Retail investors bought shares worth ₹7,596 crore during the quarter ended September, taking their share in companies listed on NSE to an all-time high of 7.62 per cent — up 12 percentage points from the previous quarter.

The holding of domestic institutional investors crossed ₹50-lakh crore and the FPI to DII ownership ratio decreased to an all-time low of 1.15 for the September quarter from an all-time high of 1.99 in quarter ending March 31, 2015, per, an initiative of PRIME Database Group.

Among DIIs, while net inflows by domestic MFs stood at ₹53,715 crore during the quarter, insurance companies sold a net of ₹23,996 crore and banks sold a net of ₹10,424 crore. Net inflows from DIIs, on an overall basis, stood at ₹42,632 crore during the quarter.

FPIs’ share declined as well to 18.40 per cent, down 56 bps from the previous quarter, despite net inflows of ₹44,113 crore. The FPI share, too, went up in the Nifty-500 and Nifty-200 universe, from 19.04 to 19.45 per cent and from 20.44 to 21.05 per cent, respectively, showing greater concentration towards larger companies.

The share of domestic mutual funds rose to 8.73 per cent as on September 30, from 8.63 per cent as on June 30. MFs increased their exposure to healthcare and consumer discretionary sectors; while trimming their exposure to industrials and financial services.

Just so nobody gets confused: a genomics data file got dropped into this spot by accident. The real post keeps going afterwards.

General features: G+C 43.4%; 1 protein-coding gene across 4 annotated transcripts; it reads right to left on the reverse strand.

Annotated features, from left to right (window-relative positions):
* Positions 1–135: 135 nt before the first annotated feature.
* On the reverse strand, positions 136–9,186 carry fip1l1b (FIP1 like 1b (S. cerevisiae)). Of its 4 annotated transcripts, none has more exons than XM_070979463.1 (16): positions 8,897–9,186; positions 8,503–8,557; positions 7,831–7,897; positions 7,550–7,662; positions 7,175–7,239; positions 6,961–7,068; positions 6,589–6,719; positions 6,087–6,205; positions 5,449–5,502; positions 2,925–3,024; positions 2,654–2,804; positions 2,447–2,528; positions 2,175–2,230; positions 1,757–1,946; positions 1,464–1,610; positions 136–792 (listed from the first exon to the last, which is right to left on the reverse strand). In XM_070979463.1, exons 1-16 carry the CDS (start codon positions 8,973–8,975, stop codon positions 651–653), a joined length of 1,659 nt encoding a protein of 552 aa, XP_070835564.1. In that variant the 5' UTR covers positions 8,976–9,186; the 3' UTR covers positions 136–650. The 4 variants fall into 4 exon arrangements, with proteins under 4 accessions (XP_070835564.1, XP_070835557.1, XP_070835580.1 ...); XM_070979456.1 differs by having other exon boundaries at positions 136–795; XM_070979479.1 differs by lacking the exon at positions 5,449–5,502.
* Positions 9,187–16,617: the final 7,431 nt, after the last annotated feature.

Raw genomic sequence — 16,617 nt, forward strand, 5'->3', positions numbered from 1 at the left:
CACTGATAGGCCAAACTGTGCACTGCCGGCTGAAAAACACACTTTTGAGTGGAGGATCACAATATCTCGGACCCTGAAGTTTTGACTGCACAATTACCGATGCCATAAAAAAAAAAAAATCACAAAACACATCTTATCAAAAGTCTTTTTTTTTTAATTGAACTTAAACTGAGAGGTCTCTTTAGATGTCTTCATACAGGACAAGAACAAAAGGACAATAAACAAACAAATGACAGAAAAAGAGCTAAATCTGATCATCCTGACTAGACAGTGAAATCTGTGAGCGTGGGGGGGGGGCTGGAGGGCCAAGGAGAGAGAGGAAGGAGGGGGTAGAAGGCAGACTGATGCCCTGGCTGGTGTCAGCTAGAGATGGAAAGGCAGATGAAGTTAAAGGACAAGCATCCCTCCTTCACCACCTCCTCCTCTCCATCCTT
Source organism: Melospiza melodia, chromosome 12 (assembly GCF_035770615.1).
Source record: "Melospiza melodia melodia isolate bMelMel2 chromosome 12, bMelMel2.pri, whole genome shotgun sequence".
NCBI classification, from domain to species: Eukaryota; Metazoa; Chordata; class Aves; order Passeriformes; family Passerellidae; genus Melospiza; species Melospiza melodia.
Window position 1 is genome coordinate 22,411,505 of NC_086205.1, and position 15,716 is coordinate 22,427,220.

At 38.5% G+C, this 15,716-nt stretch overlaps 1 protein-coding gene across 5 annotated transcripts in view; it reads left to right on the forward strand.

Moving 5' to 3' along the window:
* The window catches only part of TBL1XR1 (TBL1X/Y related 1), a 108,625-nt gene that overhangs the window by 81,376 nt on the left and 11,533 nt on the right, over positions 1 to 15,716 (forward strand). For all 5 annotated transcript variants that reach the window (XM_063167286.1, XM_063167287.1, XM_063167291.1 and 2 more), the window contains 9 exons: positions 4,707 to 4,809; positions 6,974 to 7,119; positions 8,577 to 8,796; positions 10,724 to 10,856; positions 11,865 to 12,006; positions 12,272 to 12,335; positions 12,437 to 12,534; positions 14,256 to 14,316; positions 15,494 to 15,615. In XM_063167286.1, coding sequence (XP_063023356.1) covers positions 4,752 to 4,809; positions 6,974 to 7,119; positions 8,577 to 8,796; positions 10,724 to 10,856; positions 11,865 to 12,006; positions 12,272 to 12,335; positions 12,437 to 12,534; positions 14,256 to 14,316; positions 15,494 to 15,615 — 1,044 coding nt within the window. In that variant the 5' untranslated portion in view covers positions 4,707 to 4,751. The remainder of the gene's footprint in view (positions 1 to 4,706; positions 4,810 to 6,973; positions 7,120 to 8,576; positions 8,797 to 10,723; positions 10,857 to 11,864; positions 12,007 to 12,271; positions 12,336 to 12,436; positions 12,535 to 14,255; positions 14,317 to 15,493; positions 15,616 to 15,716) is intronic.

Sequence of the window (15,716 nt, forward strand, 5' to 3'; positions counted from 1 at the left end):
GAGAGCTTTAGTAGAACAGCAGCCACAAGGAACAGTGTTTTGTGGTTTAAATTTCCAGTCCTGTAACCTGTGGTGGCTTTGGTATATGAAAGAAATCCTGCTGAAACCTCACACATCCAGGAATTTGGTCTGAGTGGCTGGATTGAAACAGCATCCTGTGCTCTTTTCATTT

The share of insurance companies declined to 5.48 per cent as on September 30, 2023, down from 5.66 per cent as on June 30, 2023. LIC continues to command a lion’s share of investments in equities by insurance companies (at least 68 per cent share or ₹11.72-lakh crore).

LIC’s share across 274 companies where its holding is more than 1 per cent also decreased to 3.73 per cent at the end of September from 3.85 per cent in the previous quarter. Insurance companies increased their exposure to information technology and services sectors, while paring their exposure to FMCG and telecommunication.

Govt share up

The share of the government as promoter increased to a 5-year high of 8.79 per cent as on September 30, 2023. Over a 14-year period, the share of the government has declined considerably, from 22.48 per cent as on June 30, 2009, primarily due to its divestment programme, not enough new listings as also lacklustre performance of many CPSEs relative to their private peers.

On the other hand, the share of private promoters declined to a 4-year low of 41.55 per cent as on September 30, down 306 basis points from a year ago. Stake sales by promoters to take advantage of bullish markets, relatively lower promoter holding in companies getting listed and also overall institutionalisation of market has resulted in this, said Pranav Haldea, Managing Director, PRIME Database.